When you can’t shutdown or power off a VM , this is how to force kill it

Open this directory in File Explorer and find the folder with the same name as your virtual machine has. Copy the GUID that is specified in the name of the VM configuration file with the *.vmcx extension.

Run the Task Manager and go to the Details tab. All virtual machines are running in their own instance of vmwp.exe. To determine which process is responsible for your VM, you need the GUID of the hung-up VM you obtained earlier. Locate the process vmwp.exe that has the GUID of your VM in the User name column. Kill this process (End Task).


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365 DKIM

Add the DNS Records below
Host name:                  selector1._domainkey
CNAME: selector1-pariswells-com._domainkey.pariswells.onmicrosoft.com
TTL:                        3600
Host name:                  selector2._domainkey
CNAME: selector2-pariswells-com._domainkey.pariswells.onmicrosoft.com
TTL:                        3600

Once created , powershell

New-DkimSigningConfig -DomainName “google.com” -Enabled $true
If keys have already been created , run the below
Set-DkimSigningConfig -Identity “google.com” -Enabled $true

Disable the onmicrosoft.com.au DKIM and enable on all of the customers domain
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Any existing CSV Shared Storage Disk was trying to be added to a new host on a different cluster however came up as RAW

What needed to run was the below ( for Disk 0 ) and I could see the CSNTFS permissions again

clear-clusterdiskreservation -disk 0

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	Displays list of accounts that have been locked out in AD since the last time each DC's Event Log has rolled over.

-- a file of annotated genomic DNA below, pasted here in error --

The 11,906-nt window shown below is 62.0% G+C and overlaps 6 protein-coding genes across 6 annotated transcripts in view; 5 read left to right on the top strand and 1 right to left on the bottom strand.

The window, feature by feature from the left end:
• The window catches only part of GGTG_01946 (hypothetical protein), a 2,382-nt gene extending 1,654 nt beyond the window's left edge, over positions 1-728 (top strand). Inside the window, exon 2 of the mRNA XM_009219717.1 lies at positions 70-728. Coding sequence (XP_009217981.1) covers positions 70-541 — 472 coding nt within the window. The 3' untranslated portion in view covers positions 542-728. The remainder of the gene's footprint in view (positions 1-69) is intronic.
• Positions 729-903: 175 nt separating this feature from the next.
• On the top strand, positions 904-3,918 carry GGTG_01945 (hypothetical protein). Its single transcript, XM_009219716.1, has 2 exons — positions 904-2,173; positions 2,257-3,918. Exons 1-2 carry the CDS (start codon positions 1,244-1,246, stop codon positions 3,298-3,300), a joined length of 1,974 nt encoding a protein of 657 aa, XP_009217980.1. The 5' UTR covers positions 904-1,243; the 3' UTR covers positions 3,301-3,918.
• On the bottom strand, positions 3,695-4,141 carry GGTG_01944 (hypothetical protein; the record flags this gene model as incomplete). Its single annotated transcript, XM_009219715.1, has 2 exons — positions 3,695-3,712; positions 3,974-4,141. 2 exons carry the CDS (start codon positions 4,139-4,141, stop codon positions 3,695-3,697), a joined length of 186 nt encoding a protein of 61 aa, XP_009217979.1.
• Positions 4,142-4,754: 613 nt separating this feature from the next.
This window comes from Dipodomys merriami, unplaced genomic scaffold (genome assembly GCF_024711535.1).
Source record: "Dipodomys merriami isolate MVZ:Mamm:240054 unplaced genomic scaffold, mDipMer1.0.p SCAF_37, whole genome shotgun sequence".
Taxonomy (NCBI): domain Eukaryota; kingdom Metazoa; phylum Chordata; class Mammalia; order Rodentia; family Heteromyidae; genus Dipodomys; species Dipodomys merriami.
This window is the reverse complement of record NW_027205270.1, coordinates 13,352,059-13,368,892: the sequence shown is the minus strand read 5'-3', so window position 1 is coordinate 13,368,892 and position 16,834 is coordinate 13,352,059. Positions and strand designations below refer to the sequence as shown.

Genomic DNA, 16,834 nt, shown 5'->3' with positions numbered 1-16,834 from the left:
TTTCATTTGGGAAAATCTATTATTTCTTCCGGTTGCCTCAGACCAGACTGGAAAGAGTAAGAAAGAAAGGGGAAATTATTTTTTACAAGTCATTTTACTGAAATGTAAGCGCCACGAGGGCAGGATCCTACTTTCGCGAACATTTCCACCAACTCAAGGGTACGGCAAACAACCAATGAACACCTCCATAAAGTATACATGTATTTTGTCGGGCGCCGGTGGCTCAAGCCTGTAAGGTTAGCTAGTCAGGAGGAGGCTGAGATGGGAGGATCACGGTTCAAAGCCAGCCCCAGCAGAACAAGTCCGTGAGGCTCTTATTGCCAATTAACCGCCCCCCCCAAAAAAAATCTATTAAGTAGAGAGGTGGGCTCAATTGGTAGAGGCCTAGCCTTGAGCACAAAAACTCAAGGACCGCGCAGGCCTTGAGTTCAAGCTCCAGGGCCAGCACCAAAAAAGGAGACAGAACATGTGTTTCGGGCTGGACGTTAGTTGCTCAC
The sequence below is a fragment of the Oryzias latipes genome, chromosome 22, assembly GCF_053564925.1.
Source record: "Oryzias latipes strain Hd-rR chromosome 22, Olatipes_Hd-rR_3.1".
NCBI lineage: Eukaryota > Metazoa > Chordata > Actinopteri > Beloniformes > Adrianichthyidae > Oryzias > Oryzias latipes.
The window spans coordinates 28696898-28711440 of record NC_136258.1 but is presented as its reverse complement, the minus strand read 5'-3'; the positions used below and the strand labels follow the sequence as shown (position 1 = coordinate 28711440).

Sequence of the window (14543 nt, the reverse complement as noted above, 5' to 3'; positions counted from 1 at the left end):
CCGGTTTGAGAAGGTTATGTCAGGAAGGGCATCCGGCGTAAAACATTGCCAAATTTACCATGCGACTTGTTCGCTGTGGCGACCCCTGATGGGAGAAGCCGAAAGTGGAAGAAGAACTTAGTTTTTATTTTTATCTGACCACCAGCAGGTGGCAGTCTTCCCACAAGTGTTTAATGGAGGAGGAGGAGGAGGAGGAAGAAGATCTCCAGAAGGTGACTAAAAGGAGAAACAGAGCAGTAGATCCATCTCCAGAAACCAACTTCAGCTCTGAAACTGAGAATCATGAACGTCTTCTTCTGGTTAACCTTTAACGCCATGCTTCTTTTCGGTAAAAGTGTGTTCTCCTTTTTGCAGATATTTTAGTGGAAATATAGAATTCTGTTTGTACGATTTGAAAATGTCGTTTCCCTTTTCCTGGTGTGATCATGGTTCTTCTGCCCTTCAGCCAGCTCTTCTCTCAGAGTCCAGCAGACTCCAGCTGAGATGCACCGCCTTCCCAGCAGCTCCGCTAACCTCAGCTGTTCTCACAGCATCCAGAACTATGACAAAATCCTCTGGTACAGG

By default, this script displays list of accounts that have been locked out on the current domain since the last time the Event Log rolled over. Results can be filtered by using parameters.

	.PARAMETER forest
	Queries all DCs in the current forest

	Queries only DCs within the specified domain. If no domain is listed, it will default to the current domain.
	Queries only specified DCs
	Filter by start time in 'MM/dd/yyyy HH:mm:ss' format.
	Filter by end time in 'MM/dd/yyyy HH:mm:ss' format.
	Author  : Chrissy LeMaire 
	Requires:     PowerShell Version 3.0
	DateUpdated: 2015-Feb-5
	Version: 1.1
	Gets all locked out accounts in the current domain.
	.\Get-LockoutHistory.ps1 -forest
	Gets all locked out accounts in the current forest
	.\Get-LockoutHistory.ps1 -domain ad.local -start '1/28/2015' -end '1/29/2015'
	Gets all locked out accounts in the ad.local domain, starting at 01/28/2015 00:00:00 and ending at 01/29/2015 00:00:00
#Requires -Version 3.0


if ($domain.length -ne 0) { $domain = $domain.toLower() }

if (($forest -eq $true -or $domain -ne $null) -and $dcs.length -eq 0) {
	$currentforest = [System.DirectoryServices.ActiveDirectory.Forest]::GetCurrentForest()
	$currentdomains = $currentforest.Domains
	if ($domain.length -ne 0) {
		$singledomain = ($currentdomains | Where-Object { $_.Name -eq $domain })
		if ($singledomain -eq $null) { throw "$domain could not be found in the forest." }
		$dcs = $singledomain.DomainControllers.name 
	} else { $dcs = $domains.DomainControllers.name }

if ($dcs -eq $null) {
	$currentdomain = [directoryServices.ActiveDirectory.Domain]::GetCurrentDomain()
	$dcs = $currentdomain.FindAllDomainControllers()

$filter = @{LogName='Security';Id=4740;}

if ($start -ne $null) {
	$start = (Get-Date $start -Format 'MM/dd/yyyy HH:mm:ss')
	$filter += @{StartTime=$start;}
	Write-Host "Filter Start: $start" -ForegroundColor Yellow

if ($end -ne $null) {
	$end = (Get-Date $end -Format 'MM/dd/yyyy HH:mm:ss')
	$filter += @{EndTime=$end;}
	Write-Host "Filter End: $end" -ForegroundColor Yellow

$allevents = $null; $lockedout = @()

foreach ($dc in $dcs) {
Write-Host "Contacting $dc" -ForegroundColor Green
	try {
		$allevents = (Get-WinEvent -ComputerName $dc -FilterHashtable $filter   -ErrorAction Stop).ToXml()